Can My Social Security Disability Benefits Be Cancelled If I Have a Job?

Social Security disability benefits are extremely valuable to individuals who are unable to work due to a disability. But what happens when a Social Security disability benefits recipient returns to work? While these types of benefits are intended to help those who can’t work, there are specific circumstances in which a disabled individual can hold a job and continue to receive benefits. It is critical to consult with an experienced disability attorney to find out what the rules are that may affect working while on disability and what your rights are.

How long do Social Security disability benefits continue?

Disabled individuals will continue to receive Social Security disability benefits until one of the following occurs:

  • He or she reaches retirement age and begins receiving Social Security retirement payments
  • He or she commits a crime and is institutionalized or incarcerated
  • His or her medical condition improves to the extent that he or she is no longer considered disabled
  • He or she earns income over the Substantial Gainful Activity (SGA) level without an exception being met, such as a qualifying Trial Work Period (TWP)

Substantial Gainful Activity (SGA) Work and Affect on Disability

As noted above, Social Security disability benefits may be terminated when a beneficiary returns to work and earns more than SGA. For 2019, SGA is $1,220 per month for a disabled individual and $2040 per month if a disabled individual is blind. In other words, a disabled individual can work part-time and still receive Social Security disability benefits as long as he or she earns under these amounts. However, there are programs in place designed to encourage individuals to test their ability to work, even above SGA levels, which will trigger a TWP. However, it is important to notify the Social Security Administration right away if you do return to work once approved for disability benefits.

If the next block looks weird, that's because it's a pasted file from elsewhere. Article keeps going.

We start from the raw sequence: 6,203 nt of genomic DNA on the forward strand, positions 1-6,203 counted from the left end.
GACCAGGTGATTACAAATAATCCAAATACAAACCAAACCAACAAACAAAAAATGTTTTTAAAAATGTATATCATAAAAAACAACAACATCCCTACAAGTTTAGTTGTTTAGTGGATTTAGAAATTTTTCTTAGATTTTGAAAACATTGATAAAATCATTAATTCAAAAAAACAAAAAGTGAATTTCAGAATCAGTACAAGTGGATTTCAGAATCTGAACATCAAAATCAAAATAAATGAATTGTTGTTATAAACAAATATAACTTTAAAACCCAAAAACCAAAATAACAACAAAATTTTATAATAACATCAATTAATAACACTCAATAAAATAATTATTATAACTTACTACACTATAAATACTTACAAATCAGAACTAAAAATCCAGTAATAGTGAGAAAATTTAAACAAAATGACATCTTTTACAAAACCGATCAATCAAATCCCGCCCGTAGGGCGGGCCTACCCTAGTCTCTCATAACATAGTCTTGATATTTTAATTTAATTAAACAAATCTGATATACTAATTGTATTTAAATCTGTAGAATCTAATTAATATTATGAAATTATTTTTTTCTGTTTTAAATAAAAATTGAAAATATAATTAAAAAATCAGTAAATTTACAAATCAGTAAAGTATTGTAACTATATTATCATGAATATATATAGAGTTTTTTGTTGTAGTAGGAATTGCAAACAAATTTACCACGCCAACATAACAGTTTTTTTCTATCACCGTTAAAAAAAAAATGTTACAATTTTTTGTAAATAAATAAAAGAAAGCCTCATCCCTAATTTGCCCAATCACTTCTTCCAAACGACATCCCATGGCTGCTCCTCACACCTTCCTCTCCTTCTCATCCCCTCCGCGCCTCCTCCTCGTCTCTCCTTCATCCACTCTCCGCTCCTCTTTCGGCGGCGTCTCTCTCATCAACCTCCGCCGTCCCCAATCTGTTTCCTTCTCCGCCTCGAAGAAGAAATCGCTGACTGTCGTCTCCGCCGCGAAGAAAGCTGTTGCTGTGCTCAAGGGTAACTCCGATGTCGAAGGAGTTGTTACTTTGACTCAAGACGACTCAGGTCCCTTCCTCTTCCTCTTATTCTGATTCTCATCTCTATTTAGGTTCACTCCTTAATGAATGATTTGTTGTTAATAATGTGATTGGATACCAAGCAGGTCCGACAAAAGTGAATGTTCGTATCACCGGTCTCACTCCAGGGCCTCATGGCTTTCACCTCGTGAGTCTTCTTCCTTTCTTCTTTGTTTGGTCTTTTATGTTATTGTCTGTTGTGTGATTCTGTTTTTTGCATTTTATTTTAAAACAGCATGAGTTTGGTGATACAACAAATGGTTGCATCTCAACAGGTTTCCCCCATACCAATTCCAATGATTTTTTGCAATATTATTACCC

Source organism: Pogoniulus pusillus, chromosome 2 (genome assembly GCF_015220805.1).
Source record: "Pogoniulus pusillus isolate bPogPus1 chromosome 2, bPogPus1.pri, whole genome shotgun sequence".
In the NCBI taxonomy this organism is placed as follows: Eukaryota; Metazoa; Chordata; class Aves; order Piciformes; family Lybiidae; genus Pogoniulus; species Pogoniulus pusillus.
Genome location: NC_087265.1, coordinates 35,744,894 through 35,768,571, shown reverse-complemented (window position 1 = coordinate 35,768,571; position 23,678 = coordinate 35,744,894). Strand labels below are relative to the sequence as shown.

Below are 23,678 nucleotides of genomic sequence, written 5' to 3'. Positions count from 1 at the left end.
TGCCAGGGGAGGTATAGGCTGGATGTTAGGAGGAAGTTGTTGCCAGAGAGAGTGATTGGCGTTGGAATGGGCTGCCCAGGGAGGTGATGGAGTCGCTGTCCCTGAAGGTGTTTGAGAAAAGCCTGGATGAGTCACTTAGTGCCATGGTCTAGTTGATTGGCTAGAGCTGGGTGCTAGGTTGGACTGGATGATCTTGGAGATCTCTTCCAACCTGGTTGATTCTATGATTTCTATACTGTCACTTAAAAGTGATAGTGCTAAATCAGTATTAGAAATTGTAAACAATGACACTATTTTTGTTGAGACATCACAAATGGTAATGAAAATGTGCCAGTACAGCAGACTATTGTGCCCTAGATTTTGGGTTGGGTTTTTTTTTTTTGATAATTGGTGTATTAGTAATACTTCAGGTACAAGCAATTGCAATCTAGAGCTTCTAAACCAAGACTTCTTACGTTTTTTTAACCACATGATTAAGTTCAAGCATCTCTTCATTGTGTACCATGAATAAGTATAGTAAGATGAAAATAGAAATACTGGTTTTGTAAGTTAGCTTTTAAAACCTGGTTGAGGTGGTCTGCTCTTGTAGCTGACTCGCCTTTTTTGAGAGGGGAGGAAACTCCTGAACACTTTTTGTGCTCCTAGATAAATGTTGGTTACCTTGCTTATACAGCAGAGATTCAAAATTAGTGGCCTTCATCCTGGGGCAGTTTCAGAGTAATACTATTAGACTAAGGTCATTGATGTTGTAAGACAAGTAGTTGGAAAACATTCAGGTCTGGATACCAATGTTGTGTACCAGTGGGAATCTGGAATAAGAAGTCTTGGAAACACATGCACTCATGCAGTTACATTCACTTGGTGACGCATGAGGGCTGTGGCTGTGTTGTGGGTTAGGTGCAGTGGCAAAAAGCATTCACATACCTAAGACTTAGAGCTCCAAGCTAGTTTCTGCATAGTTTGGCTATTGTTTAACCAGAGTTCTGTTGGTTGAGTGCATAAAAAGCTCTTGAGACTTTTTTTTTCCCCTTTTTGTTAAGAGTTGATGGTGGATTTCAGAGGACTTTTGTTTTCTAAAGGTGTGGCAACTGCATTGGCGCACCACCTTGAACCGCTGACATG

Self-employed individuals and SGA

SGA determinations can be complex for self-employed individuals. For example, a self-employed individual may work well over 40 hours per week and still earn below SGA. In order to make SGA determinations for self-employed recipients, the Social Security Administration employs several tests to determine whether the continued receipt of benefits is appropriate. If you have questions about whether your self-employment, or other work, may impact your disability benefits, or are thinking about applying or appealing a denial, contact our experienced attorneys for a free consultation.

Michigan disability law attorneys

The cancellation of SSD benefits can be devastating. Therefore, if you would like to receive disability benefits but don’t know how to apply, or if your SSD benefits have been cancelled, the skilled disability law attorneys at Disability Law Group are here to help. At Disability Law Group, our experienced disability law attorneys will assist you with every step of the disability benefits application process. So, if you live in Macomb County, Oakland County, Wayne County, or elsewhere in Michigan and would like to apply for disability benefits or fight a denial, Disability Law Group is on your side. Remember, at Disability Law Group, disability is all we do. Please contact us as soon as possible for a free consultation.